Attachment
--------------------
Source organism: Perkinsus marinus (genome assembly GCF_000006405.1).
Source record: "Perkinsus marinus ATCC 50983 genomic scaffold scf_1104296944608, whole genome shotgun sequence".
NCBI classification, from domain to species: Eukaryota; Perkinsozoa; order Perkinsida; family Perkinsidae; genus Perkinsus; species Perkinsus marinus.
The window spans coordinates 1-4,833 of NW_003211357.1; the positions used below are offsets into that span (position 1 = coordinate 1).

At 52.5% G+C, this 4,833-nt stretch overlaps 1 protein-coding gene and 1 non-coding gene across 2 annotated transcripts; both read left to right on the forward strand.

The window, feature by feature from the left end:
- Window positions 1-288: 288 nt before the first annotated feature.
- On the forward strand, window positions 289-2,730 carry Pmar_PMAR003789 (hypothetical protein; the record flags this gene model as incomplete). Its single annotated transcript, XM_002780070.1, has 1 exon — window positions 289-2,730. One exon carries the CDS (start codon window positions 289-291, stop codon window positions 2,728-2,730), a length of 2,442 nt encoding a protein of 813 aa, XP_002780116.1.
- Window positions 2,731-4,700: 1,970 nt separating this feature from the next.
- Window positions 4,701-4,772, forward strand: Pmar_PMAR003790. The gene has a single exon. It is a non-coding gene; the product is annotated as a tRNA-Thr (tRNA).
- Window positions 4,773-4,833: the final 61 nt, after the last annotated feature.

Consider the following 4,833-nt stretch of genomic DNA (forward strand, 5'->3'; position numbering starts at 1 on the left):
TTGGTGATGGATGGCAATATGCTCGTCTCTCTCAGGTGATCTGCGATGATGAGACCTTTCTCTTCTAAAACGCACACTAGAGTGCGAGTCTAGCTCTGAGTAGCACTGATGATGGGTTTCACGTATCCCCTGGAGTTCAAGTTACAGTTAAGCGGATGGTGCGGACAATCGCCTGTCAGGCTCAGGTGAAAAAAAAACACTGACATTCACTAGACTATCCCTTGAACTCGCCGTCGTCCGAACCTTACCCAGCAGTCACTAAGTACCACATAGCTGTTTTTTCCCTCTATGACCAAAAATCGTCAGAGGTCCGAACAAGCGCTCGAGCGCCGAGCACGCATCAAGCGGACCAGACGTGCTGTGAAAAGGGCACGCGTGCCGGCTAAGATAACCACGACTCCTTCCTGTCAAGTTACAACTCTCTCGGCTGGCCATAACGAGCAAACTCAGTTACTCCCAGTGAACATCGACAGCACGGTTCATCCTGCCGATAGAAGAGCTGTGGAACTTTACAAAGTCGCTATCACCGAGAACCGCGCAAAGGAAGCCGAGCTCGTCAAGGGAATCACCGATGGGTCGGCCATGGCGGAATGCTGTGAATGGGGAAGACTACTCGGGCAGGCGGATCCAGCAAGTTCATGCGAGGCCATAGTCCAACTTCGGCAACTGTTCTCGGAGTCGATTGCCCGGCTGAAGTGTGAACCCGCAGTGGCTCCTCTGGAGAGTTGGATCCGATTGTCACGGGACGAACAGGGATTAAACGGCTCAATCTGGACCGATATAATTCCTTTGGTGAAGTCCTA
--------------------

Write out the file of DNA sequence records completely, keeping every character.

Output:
Source organism: Perkinsus marinus (genome assembly GCF_000006405.1).
Source record: "Perkinsus marinus ATCC 50983 genomic scaffold scf_1104296944608, whole genome shotgun sequence".
NCBI classification, from domain to species: Eukaryota; Perkinsozoa; order Perkinsida; family Perkinsidae; genus Perkinsus; species Perkinsus marinus.
The window spans coordinates 1-4,833 of NW_003211357.1; the positions used below are offsets into that span (position 1 = coordinate 1).

At 52.5% G+C, this 4,833-nt stretch overlaps 1 protein-coding gene and 1 non-coding gene across 2 annotated transcripts; both read left to right on the forward strand.

The window, feature by feature from the left end:
- Window positions 1-288: 288 nt before the first annotated feature.
- On the forward strand, window positions 289-2,730 carry Pmar_PMAR003789 (hypothetical protein; the record flags this gene model as incomplete). Its single annotated transcript, XM_002780070.1, has 1 exon — window positions 289-2,730. One exon carries the CDS (start codon window positions 289-291, stop codon window positions 2,728-2,730), a length of 2,442 nt encoding a protein of 813 aa, XP_002780116.1.
- Window positions 2,731-4,700: 1,970 nt separating this feature from the next.
- Window positions 4,701-4,772, forward strand: Pmar_PMAR003790. The gene has a single exon. It is a non-coding gene; the product is annotated as a tRNA-Thr (tRNA).
- Window positions 4,773-4,833: the final 61 nt, after the last annotated feature.

Consider the following 4,833-nt stretch of genomic DNA (forward strand, 5'->3'; position numbering starts at 1 on the left):
TTGGTGATGGATGGCAATATGCTCGTCTCTCTCAGGTGATCTGCGATGATGAGACCTTTCTCTTCTAAAACGCACACTAGAGTGCGAGTCTAGCTCTGAGTAGCACTGATGATGGGTTTCACGTATCCCCTGGAGTTCAAGTTACAGTTAAGCGGATGGTGCGGACAATCGCCTGTCAGGCTCAGGTGAAAAAAAAACACTGACATTCACTAGACTATCCCTTGAACTCGCCGTCGTCCGAACCTTACCCAGCAGTCACTAAGTACCACATAGCTGTTTTTTCCCTCTATGACCAAAAATCGTCAGAGGTCCGAACAAGCGCTCGAGCGCCGAGCACGCATCAAGCGGACCAGACGTGCTGTGAAAAGGGCACGCGTGCCGGCTAAGATAACCACGACTCCTTCCTGTCAAGTTACAACTCTCTCGGCTGGCCATAACGAGCAAACTCAGTTACTCCCAGTGAACATCGACAGCACGGTTCATCCTGCCGATAGAAGAGCTGTGGAACTTTACAAAGTCGCTATCACCGAGAACCGCGCAAAGGAAGCCGAGCTCGTCAAGGGAATCACCGATGGGTCGGCCATGGCGGAATGCTGTGAATGGGGAAGACTACTCGGGCAGGCGGATCCAGCAAGTTCATGCGAGGCCATAGTCCAACTTCGGCAACTGTTCTCGGAGTCGATTGCCCGGCTGAAGTGTGAACCCGCAGTGGCTCCTCTGGAGAGTTGGATCCGATTGTCACGGGACGAACAGGGATTAAACGGCTCAATCTGGACCGATATAATTCCTTTGGTGAAGTCCTA